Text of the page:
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Eur J Prev Cardiol. 2015 Sep;22(9):1154-60. doi: 10.1177/2047487314544082. Epub 2014 Jul 28.

The relationship between umbilical cord length and chronic rheumatic heart disease: a prospective cohort study.

Author information

1
Centre for Health Equity Studies, Karolinska Institutet/Stockholm University, Sweden Department for Epidemiology and Population Health, Faculty of Epidemiology and Population Health, London School of Hygiene and Tropical Medicine, UK.
2
Department of Chronic Disease Prevention, National Institute for Health and Welfare, Helsinki, Finland Department of Obstetrics and Gynaecology, Oulu University Hospital and University of Oulu, Finland Hospital for Children and Adolescents, Helsinki University Central Hospital and University of Helsinki, Finland.
3
MRC Lifecourse Epidemiology Unit, University of Southampton, Southampton General Hospital, UK.
4
Department of Chronic Disease Prevention, National Institute for Health and Welfare, Helsinki, Finland Department of General Practice and Primary Health Care, University of Helsinki, Finland Vasa Central Hospital, Finland Folkhälsan Research Centre, Helsinki, Finland.
5
Centre for Health Equity Studies, Karolinska Institutet/Stockholm University, Sweden.
6
Heart Research Center, Oregon Health and Science University, Portland, USA.
7
MRC Lifecourse Epidemiology Unit, University of Southampton, Southampton General Hospital, UK diwp@mrc.soton.ac.uk.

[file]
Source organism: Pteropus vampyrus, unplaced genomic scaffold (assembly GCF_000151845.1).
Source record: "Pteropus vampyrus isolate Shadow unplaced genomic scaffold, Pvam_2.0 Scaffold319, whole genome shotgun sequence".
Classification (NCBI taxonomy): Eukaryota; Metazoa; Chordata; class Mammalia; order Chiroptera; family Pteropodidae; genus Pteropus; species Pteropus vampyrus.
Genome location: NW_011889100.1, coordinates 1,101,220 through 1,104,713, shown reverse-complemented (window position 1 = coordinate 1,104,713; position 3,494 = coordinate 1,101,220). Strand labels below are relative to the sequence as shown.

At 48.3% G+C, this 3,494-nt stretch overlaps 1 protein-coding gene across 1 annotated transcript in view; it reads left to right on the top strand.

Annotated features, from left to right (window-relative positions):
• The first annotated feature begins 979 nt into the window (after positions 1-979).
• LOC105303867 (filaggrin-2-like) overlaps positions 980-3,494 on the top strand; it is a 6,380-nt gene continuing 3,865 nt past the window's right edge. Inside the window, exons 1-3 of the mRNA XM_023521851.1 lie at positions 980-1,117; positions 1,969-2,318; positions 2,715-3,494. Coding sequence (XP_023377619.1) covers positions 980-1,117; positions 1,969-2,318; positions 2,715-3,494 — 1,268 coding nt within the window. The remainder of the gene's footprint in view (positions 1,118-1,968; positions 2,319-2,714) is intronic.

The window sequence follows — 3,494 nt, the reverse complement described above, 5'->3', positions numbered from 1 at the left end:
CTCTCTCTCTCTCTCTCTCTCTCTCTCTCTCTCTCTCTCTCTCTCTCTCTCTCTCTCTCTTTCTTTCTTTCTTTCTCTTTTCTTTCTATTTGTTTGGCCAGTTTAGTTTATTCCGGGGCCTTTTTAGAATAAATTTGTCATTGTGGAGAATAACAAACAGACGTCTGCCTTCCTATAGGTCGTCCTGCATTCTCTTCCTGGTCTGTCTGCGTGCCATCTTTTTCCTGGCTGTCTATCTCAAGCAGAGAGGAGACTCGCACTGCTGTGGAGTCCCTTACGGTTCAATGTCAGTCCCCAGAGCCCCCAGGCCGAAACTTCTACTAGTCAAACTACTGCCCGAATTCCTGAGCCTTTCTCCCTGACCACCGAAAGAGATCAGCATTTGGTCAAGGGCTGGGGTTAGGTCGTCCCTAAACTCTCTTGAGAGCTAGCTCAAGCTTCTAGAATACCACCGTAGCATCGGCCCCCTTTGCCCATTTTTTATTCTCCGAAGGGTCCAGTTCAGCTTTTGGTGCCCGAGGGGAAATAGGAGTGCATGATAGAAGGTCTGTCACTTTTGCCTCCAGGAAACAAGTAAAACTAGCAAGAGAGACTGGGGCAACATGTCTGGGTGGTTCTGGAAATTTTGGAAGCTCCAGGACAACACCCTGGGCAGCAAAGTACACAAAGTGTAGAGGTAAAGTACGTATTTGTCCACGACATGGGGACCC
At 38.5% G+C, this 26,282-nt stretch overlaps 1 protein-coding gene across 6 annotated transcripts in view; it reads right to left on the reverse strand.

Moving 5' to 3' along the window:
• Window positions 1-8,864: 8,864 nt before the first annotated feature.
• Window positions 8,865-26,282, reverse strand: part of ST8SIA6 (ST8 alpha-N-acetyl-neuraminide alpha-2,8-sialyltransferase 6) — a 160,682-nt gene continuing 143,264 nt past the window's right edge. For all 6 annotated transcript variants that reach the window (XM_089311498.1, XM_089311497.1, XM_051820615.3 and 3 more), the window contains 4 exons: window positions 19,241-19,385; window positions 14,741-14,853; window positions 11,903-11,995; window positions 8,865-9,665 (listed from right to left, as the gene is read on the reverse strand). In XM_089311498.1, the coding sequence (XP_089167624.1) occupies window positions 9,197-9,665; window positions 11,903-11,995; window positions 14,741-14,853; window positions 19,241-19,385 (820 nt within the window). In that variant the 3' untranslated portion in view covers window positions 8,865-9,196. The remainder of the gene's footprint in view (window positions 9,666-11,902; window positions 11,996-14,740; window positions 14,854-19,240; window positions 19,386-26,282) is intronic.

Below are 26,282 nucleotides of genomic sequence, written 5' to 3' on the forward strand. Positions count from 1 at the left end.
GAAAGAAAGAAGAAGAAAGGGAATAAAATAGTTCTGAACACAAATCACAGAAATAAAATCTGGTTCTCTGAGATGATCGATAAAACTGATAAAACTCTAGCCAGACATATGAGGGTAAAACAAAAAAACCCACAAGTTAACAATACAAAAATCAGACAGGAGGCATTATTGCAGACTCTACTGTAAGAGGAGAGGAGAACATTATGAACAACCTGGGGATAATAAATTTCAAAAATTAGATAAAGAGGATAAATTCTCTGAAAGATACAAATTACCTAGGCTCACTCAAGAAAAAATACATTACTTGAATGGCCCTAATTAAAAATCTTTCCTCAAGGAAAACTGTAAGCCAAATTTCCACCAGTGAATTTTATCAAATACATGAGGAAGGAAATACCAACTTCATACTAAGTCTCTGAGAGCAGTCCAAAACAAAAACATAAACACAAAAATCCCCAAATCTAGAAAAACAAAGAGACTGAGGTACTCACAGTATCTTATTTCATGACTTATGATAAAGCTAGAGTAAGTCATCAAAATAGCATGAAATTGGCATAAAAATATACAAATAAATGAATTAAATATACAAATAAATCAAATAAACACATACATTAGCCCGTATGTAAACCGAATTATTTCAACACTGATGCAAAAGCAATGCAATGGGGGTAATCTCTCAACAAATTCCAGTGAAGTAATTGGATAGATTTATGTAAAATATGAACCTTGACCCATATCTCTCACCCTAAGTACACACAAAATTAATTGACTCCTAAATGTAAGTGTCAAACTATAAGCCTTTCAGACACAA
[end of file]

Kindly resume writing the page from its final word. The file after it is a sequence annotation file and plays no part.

Abstract

BACKGROUND:

One previous, preliminary study reported that the length of the umbilical cord at birth is related to the risk of developing chronic rheumatic heart disease in later life. We sought to replicate this finding.

DESIGN:

Prospective, population-based birth cohort.

METHODS:

We traced 11,580 individuals born between 1915 and 1929 in Uppsala, Sweden. We identified cases with a main or secondary diagnosis of chronic rheumatic heart disease in the Swedish national inpatient, outpatient or death registers. Archived obstetric records provided data on umbilical cord length, gestational age, birthweight and placental weight.

RESULTS:

There were 136 patients with chronic rheumatic heart disease (72 men and 64 women) with a mean age at first hospital admission of 68 years (range 36-92). There was evidence of a positive association between umbilical cord length and risk of subsequent chronic rheumatic heart disease. The overall hazard ratio in the Swedish study (1.13, 95% confidence interval 1.01 to 1.27) was similar to that of the previous study, with some suggestion of larger effect in men than in women. No other birth characteristics were predictive except for weak evidence of a protective effect of higher birthweight in men.

CONCLUSIONS:

People with longer umbilical cords at birth are more likely to develop chronic rheumatic heart disease in later life. As longer umbilical cords have more spiral arteries and a higher vascular resistance, we hypothesize that the increased pressure load on the heart leads to changes in endothelial biology and increased vulnerability to the autoimmune process initiated by infection with β-haemolytic streptococci.

KEYWORDS:

Rheumatic heart disease; birthweight; developmental origins of health and disease; foetal programming; umbilical cord

PMID:
25070786
DOI:
10.1177/2047487314544082
[Indexed for MEDLINE]
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